1. Administrative duties. “Assign payroll, benefits, recordkeeping, EEO-1, and other similar tasks to accounting and/or finance.” Richardson suggests. These departments are better equipped to handle these booking functions.
  2. Internal communication responsibilities. Assign these to marketing - they are already well-versed in crafting messages for external audiences. It also gives another department more impetus to encourage employee engagement.

Duties to focus on:

  1. Recruiting. Recruiting is among the most important duties for long-term business success. Individuals recruited into an organization will impact its form for years to come - a task of such importance should be centralized, not delegated.
  2. Onboarding. “Execute and onboarding strategy that stresses culture, not just administrative functions like new hire paperwork,” Richardson says. “Speak about what makes your company’s culture special and the role(s) the new hire will play to further enhance the workplace.”
  3. Talent management. Intentionality is critical for fostering employee development. Without someone owning the function, it probably won’t happen.
  4. Employee engagement. “Companies that make the employee engagement function a priority reap dramatically more benefits than those that ignore or under-invest in employee engagement,” Richardson explains.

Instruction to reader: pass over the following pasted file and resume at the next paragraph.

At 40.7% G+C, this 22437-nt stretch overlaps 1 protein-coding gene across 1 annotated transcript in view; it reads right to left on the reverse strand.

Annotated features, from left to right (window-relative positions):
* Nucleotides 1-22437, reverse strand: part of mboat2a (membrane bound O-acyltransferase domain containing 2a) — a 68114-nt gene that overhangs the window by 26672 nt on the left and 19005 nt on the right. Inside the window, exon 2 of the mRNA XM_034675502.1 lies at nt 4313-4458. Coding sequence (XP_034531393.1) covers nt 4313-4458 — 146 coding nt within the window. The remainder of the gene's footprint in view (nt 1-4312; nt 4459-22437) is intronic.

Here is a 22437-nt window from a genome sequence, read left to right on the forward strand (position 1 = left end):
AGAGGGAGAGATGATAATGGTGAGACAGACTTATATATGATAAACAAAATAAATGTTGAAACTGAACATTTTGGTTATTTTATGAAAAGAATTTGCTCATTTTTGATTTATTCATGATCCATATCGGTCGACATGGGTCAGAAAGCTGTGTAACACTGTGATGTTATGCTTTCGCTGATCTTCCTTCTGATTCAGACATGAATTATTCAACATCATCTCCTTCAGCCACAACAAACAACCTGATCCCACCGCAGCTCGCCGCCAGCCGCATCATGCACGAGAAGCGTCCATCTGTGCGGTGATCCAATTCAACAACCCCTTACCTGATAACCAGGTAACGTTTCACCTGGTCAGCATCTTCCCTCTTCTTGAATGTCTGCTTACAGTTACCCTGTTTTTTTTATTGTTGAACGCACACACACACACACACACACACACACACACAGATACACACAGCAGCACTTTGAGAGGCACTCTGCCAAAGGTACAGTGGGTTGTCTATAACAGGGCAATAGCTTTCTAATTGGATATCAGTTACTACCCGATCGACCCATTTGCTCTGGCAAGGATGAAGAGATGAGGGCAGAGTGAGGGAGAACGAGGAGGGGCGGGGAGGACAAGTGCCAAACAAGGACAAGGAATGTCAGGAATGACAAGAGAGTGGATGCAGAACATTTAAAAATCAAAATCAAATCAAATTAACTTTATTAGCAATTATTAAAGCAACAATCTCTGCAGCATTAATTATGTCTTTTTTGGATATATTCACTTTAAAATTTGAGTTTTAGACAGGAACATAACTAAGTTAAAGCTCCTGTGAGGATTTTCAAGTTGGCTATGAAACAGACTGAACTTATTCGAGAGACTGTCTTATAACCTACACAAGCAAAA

Removing administrative tasks and focusing on strategy will allow HR to be valued as an effective and strategic business partner - so the thinking goes. What do you think? Find Todd: LinkedIn

HR Systems of Record Have Evolved Considerably

“Decades ago, we used to think of HR systems as systems of record,” Josh Bersin begins. “As the Internet evolved and we started using PCs and web browsers to access systems, the HR software market shifted toward systems of engagement.” Now, as everything is relocating to mobile, HR systems are shifting again. Rather than focusing on under-utilized ATSs, LMSs, and TMSs, the market has turned its attention to HR tools that drive productivity and make work easier. Built around mobile-accessible applications, these new tools promise productivity beyond the workplace. “The future of HR software is now very clear,” Bersin concludes. “We need to build and buy systems that make work easier; make life better; and help us learn, give feedback, collaborate, and get aligned.” All with very little training. Find Josh:

Why Values-Based Recognition Matters for Recruitment

A recent SHRM survey found that 46% of organizations mention employee retention as a serious workforce management challenge, 36% see employee engagement as a top challenge, and 40% of HR leaders don’t think performance reviews are useful. With this amalgamation of bad (and compounding) news, what is the HR professional to do? Tess Taylor contends that a solution lies in values-based recognition. “Companies with an investment (1% or more of payroll) in values-based recognition were nearly three times more likely to rate their program as excellent,” she explains. And these sorts of programs pay out dividends: they retain twice as many employees. So what is values-based recognition? Simply put, you recognize values, not performance. Those that most exemplify the values of your organization’s culture are set as exemplars. Rather than focusing on hitting performance benchmarks, new hires should be “getting plugged into the corporate culture and values of their new job.” Find Tess: Twitter